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Cancer survivors come together to celebrate

October 3, 2018

By Meg Dickens
Freelance Writer

The Cancer Survivors’ Dinner drew a crowd to the Crewette building on Saturday, September 29. The number of guests nearly outnumbered the seating. The final guest count came in at 106 people. Guests ranged from young children to senior citizens. Some have fought their diagnosis for years while others were diagnosed as recently as 6 months ago.

Johnson County Bank employees greeted and signed in guests as they arrived. The Levi Retirees worked behind the scenes preparing a home-cooked meal. All involved went above and beyond to make the event a success. Several members of the Levi Retirees are cancer survivors. The disease has touched many bank employees as well.

Guests mingled with old friends and allies in the fight against cancer. Not long after, bank employees passed out blue and white balloons, and guests took to the street for an optional short walk around the block. Some guests had trouble with the walk but
persevered. This determination is just a glimpse of the strength these survivors exhibit daily.

The walk ended back in front of the Crewette building. Survivors paused while event coordinator Sandy Snyder turned the floor over to Johnson County Bank CEO Chris Reece who led the crowd in a moment of prayer. Soon the sky filled with a flurry of blue and white as survivors released balloons into the air. It is a common practice to release balloons in memory of those who lost their battle with cancer. The balloons floated away with a farewell of “bye-bye” from Mia Crews. Friends paused to take photos and hug on the way back into the building.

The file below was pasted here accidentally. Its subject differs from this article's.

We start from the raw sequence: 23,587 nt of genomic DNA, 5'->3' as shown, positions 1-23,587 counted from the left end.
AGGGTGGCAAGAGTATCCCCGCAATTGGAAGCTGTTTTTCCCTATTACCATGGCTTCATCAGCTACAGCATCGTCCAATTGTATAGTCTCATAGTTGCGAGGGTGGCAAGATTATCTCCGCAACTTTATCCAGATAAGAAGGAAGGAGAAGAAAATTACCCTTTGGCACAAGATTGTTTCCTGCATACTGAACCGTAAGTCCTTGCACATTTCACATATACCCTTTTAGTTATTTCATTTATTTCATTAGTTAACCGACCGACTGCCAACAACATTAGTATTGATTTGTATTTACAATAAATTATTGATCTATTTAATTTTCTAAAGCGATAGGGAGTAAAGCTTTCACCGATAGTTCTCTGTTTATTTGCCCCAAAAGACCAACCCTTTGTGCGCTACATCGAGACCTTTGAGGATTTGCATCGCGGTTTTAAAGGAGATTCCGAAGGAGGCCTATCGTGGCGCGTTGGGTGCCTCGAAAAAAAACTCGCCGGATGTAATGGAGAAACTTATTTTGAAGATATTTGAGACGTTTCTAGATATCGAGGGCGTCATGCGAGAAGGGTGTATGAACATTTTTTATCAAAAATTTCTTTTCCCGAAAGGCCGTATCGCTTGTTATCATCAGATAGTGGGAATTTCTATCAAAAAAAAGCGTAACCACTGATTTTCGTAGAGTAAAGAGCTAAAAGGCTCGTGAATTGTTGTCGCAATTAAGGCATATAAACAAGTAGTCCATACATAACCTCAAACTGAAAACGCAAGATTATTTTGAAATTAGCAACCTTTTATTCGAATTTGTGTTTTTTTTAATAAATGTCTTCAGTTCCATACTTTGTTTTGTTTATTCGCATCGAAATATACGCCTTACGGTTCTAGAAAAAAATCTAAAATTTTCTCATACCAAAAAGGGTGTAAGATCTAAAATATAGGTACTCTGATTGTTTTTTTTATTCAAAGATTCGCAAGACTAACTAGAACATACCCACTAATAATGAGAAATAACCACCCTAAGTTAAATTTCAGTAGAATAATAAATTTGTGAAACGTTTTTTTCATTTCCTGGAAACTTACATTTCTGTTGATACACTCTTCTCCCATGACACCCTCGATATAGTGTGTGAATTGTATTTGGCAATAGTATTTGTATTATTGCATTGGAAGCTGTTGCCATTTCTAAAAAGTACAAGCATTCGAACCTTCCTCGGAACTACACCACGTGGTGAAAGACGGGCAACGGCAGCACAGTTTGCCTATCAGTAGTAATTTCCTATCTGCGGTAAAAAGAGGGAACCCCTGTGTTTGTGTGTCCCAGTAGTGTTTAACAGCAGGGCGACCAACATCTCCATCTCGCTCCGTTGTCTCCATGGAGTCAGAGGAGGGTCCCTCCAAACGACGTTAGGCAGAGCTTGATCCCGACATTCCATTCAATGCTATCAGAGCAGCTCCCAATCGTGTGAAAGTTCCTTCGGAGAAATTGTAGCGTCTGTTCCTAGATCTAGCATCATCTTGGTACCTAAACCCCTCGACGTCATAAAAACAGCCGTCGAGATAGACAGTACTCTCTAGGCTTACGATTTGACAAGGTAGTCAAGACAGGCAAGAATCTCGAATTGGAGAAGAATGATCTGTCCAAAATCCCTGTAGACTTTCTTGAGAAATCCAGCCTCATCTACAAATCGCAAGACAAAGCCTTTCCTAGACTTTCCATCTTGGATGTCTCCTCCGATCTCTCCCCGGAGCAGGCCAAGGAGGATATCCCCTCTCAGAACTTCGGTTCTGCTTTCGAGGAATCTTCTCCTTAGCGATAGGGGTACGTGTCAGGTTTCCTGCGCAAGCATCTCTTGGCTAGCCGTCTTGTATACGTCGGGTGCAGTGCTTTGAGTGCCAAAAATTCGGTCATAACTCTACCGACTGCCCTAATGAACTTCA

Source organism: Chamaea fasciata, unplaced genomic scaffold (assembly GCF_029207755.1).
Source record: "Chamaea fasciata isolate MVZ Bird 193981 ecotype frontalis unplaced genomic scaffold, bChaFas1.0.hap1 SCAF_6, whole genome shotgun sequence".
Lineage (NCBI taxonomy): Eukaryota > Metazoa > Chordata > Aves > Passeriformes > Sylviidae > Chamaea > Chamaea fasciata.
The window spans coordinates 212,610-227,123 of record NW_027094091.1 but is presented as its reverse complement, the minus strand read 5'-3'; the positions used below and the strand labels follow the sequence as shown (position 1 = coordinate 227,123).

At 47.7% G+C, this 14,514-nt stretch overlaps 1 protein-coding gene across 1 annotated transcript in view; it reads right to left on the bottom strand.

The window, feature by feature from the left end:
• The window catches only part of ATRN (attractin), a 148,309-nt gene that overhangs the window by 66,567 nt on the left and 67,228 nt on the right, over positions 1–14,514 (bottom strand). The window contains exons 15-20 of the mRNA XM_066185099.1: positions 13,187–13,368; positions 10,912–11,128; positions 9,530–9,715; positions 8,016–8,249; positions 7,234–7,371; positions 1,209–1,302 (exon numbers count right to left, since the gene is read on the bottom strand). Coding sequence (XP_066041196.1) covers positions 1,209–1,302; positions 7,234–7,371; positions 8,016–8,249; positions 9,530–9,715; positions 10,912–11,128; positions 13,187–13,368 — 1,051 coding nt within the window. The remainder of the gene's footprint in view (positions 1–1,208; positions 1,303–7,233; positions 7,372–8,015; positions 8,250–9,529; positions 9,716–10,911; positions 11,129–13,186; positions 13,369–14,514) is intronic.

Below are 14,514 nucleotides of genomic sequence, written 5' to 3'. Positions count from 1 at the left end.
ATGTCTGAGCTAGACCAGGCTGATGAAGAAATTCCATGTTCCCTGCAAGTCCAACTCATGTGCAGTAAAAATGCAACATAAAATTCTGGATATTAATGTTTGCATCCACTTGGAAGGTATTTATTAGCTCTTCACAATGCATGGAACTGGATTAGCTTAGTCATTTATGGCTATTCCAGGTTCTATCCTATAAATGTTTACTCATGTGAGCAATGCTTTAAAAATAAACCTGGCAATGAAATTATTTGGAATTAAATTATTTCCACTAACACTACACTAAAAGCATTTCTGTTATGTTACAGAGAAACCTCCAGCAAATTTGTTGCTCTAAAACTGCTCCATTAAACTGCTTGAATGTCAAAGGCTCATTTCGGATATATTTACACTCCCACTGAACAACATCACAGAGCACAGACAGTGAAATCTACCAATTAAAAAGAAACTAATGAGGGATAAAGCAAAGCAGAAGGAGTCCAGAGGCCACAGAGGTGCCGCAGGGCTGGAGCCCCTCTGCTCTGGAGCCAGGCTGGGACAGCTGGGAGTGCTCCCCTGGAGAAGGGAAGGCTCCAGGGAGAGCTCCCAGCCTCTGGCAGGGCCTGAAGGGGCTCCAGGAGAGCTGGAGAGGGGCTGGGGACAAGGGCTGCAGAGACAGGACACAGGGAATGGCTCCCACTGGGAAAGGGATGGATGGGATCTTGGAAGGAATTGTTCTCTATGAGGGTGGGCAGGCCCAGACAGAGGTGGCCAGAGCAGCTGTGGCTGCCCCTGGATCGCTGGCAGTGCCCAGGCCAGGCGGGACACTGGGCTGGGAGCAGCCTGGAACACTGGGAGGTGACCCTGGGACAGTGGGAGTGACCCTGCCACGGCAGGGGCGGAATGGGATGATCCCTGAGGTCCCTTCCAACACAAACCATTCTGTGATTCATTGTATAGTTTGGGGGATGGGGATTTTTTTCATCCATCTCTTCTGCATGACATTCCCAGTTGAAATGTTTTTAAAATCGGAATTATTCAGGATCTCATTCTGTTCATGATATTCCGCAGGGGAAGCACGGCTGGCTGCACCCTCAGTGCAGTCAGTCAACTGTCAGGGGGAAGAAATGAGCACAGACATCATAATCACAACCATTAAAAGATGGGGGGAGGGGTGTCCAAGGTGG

Guests formed a line to fill their plates. The meal included ham, mashed potatoes, corn, green beans, slaw, rolls and a plethora of dessert options. Bank employees came around to collect empty plates and help anyone in need. When the plates were mostly clear, Snyder started passing out souvenir t-shirts. Each was wrapped with ribbon and a personalized nametag. Guests raised their hands when their names were called, and bank employees delivered the mementos. Guests exchanged hugs and goodbyes before heading out.